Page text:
Research opportunities for physicists

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Martha Liliana Cortés Sua has certainly earned a little time off – after all, she only handed in her dissertation just a few days ago. But instead she is back in the lab conducting experiments. She talks about her research at Technische Universität (TU) Darmstadt and at the GSI Helmholtz Centre for Heavy Ion Research with great enthusiasm . Since 2011, she has been pursuing research in nuclear physics in the German city of Darmstadt. “My PhD is concerned with the structure of radioactive atomic nuclei”, explains Liliana (31) from Colombia. Her research could help us understand for example how stars and planets evolved.

Ideal research conditions in Darmstadt

Martha Liliana Cortés Sua is doing a PhD in physics in Darmstadt

Bogotá, the Colombian capital and Liliana’s home town, is more than 9,000 kilometres from Darmstadt, where she is currently living. Despite this considerable distance the young researcher decided that Darmstadt was the right place for her. “Few institutions in the world are as specialised and well-equipped in my field of research as the GSI Helmholtz Centre. That’s why I chose Darmstadt.” The globally renowned GSI operates one of the world’s leading particle accelerators for research purposes. Every year, around 1,000 guest scientists come to the GSI from around the world to use the accelerator for their experiments. “The scientific environment here is highly international and productive. Some of the world’s most renowned researchers work here, and I learn a great deal from them”, the physicist explains.

Many funding opportunities

There are also other reasons why Darmstadt is the ideal place for Liliana to pursue her research. The GSI collaborates closely with TU Darmstadt, where Liliana is enrolled. The TU likewise enjoys an excellent reputation in many scientific disciplines such as physics, as shown by studies such as the CHE Ranking. The GSI and TU Darmstadt spend nearly 1.34 million euros each year on funding scholarships and grants for PhD and postdoctoral researchers. Liliana initially covered her living expenses with a scholarship from the Helmholtz International Center for FAIR (HIC for FAIR). The HIC is a cooperative venture run by three universities in the German state of Hesse – Goethe University Frankfurt, Technische Universität Darmstadt and Giessen University – and by the Frankfurt Institute for Advanced Studies (FIAS), the GSI Helmholtz Centre for Heavy Ion Research and the Helmholtz Association of German Research Centres. Liliana later concluded an employment contract with TU Darmstadt.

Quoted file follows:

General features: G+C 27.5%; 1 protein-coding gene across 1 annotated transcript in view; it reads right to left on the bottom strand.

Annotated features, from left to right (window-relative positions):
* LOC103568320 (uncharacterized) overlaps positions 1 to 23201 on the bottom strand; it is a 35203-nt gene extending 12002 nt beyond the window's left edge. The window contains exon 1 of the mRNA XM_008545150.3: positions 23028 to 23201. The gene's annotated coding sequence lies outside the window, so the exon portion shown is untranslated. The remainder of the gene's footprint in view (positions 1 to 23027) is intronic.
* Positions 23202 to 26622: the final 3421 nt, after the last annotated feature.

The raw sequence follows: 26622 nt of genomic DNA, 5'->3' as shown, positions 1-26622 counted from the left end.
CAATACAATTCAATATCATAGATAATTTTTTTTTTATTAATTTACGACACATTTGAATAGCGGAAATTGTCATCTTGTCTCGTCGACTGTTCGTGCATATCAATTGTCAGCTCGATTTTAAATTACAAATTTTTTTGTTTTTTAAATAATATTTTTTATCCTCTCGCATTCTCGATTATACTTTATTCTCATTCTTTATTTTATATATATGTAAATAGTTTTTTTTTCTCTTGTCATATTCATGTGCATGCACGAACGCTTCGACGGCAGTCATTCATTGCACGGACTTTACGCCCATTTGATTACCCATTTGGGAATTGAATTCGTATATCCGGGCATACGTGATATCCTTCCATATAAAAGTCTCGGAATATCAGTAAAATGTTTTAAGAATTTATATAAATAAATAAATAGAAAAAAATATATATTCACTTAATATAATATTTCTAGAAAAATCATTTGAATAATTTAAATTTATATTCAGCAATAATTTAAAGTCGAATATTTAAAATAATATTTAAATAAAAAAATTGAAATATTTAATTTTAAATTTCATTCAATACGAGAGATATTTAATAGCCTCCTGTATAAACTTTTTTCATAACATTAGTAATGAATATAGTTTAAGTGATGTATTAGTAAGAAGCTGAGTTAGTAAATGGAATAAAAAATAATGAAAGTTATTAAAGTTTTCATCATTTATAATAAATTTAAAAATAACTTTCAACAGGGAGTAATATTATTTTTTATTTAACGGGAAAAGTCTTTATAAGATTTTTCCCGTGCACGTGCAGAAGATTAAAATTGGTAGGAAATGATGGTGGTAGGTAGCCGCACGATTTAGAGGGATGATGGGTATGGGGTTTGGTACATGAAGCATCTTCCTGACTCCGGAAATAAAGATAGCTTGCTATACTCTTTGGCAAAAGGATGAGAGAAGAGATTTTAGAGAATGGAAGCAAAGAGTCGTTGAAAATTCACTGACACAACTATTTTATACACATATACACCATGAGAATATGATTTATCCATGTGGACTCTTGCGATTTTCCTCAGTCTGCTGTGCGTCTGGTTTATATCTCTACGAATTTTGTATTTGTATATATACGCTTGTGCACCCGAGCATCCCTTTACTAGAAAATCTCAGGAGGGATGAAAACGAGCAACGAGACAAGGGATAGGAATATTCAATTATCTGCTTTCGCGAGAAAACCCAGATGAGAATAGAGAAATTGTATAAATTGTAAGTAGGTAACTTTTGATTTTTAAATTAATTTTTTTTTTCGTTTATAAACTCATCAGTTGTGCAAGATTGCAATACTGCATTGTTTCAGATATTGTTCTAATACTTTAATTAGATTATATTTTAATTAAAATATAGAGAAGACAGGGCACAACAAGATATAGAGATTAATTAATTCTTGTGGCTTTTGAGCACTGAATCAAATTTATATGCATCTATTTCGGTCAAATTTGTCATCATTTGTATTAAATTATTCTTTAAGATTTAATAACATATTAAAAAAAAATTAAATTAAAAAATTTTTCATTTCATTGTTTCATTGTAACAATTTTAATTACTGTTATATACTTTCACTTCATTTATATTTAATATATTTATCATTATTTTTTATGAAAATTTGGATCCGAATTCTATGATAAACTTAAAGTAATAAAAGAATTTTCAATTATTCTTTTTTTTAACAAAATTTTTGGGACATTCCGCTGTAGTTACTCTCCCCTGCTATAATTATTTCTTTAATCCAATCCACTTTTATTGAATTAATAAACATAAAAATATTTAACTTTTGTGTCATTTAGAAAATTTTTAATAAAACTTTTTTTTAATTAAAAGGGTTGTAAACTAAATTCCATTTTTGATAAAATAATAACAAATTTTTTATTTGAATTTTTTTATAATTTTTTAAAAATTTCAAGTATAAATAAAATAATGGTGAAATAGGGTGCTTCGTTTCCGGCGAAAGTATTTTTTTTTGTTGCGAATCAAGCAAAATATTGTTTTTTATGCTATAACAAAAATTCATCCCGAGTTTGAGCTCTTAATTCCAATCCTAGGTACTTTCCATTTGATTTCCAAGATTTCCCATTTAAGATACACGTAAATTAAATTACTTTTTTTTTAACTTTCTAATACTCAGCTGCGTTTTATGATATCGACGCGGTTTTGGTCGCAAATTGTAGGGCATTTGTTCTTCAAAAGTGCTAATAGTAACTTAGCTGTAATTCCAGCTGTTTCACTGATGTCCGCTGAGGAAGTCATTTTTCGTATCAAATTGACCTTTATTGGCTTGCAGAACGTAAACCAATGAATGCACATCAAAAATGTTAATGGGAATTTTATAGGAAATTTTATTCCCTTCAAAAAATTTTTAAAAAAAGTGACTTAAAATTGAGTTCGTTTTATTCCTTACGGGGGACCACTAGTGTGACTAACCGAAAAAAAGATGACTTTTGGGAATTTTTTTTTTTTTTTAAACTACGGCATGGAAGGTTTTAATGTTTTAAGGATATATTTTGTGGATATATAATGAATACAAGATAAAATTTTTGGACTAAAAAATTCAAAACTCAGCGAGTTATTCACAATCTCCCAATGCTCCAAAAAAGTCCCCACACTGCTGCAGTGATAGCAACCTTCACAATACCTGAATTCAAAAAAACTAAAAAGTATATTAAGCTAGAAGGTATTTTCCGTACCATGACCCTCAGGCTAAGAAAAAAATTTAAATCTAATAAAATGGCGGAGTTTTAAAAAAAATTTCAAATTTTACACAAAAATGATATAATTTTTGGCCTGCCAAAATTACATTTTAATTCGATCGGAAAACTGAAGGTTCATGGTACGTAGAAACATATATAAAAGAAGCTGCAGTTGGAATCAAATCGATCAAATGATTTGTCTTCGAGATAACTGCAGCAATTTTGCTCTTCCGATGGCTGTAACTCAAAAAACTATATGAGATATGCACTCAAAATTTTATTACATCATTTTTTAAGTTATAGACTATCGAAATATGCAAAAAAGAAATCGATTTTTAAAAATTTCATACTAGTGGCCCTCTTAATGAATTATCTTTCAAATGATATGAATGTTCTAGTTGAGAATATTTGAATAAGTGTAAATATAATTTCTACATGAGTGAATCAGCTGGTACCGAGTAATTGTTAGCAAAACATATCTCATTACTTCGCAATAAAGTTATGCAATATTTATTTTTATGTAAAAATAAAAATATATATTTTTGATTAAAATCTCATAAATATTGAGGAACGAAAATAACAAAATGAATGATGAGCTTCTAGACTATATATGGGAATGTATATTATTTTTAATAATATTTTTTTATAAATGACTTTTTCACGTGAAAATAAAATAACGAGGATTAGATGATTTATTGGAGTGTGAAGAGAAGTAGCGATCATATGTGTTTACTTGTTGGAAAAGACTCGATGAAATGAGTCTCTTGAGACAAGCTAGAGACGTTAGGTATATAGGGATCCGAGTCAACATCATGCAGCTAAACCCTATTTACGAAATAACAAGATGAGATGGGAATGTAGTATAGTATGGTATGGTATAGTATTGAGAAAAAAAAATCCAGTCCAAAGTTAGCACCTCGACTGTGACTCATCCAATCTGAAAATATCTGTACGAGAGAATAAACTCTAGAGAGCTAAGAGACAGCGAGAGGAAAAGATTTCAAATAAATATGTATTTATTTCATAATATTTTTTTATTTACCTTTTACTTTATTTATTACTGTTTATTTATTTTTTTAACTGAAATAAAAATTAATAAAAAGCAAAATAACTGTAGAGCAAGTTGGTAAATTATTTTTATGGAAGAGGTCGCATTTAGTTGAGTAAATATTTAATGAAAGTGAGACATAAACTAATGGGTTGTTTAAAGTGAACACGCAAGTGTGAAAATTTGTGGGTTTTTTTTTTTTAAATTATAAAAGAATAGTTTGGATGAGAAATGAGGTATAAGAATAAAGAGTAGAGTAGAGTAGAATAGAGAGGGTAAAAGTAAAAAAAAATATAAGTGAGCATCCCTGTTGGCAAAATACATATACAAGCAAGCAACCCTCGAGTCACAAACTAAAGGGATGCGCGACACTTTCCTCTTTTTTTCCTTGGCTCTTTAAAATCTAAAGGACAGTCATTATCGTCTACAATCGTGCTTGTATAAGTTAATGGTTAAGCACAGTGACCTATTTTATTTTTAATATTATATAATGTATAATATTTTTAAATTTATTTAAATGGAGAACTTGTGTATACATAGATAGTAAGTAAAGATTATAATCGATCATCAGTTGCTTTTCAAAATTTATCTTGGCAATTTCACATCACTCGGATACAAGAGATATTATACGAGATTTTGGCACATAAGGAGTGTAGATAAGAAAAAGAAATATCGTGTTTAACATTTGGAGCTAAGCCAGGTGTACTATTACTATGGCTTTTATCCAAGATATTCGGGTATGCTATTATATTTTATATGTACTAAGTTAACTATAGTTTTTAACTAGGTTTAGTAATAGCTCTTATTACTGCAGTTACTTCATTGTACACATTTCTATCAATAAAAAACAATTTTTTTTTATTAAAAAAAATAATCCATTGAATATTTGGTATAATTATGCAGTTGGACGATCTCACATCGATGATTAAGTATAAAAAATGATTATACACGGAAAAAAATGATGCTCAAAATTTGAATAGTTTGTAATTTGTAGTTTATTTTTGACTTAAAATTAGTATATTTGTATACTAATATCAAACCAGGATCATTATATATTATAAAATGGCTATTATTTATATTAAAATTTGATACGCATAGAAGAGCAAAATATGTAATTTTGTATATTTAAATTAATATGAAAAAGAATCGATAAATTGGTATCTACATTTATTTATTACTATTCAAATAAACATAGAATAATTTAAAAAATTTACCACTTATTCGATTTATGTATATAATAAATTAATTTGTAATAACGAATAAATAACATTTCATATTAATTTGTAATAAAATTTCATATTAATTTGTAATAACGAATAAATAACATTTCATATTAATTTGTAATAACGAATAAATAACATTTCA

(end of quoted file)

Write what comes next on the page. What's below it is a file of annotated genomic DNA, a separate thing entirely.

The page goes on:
Different career paths for young scientists

Graduate schools likewise offer young scientists good research conditions. The German Research Foundation (DFG) currently provides funding for 45 graduate schools in Germany – all of them excellent and internationally competitive scientific leaders. Other institutions also run special PhD programmes that provide young researchers with optimal supervision and support in their research work. The following is a selection of graduate schools and other institutions in the field of physics:

According to studies such as the CHE Ranking, institutions known for their good support and research in the field of physics include

Young physicists can also gain an insight into applied research in German companies. Physics graduates can work in many different areas, such as in data processing, in mechanical and plant engineering or in the energy sector.

Meeting Nobel laureates in person

In June 2016, Liliana met numerous world-class researchers in her field at the Lindau Nobel Laureate Meeting in Germany. Every year since 1951, winners of Nobel prizes in chemistry, physics and medicine, as well as outstanding young researchers from all over the world, have met here at Lake Constance. They share knowledge and experience and build networks. Lectures, panel discussions and master classes make up the lion’s share of the programme. “I met Takaaki Kajita and Arthur B. McDonald in person”, enthuses Liliana. The two scientists were awarded the Nobel Prize in Physics 2015 for proving that neutrinos – electrically neutral elementary particles – have mass. “Talking to all these people and learning from them was a wonderful experience”, says Liliana. As is often the case in the German research world, she talked to the scientists in English. Although she now speaks a little German, she admits that “the language is not all that easy to learn.” But as she adds with a smile: “Luckily it is easy in Germany to get by in English.”

 

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Physics in Germany

Are you interested in physics research in Germany? This brochure contains useful information, presented in a clear and service-oriented manner.

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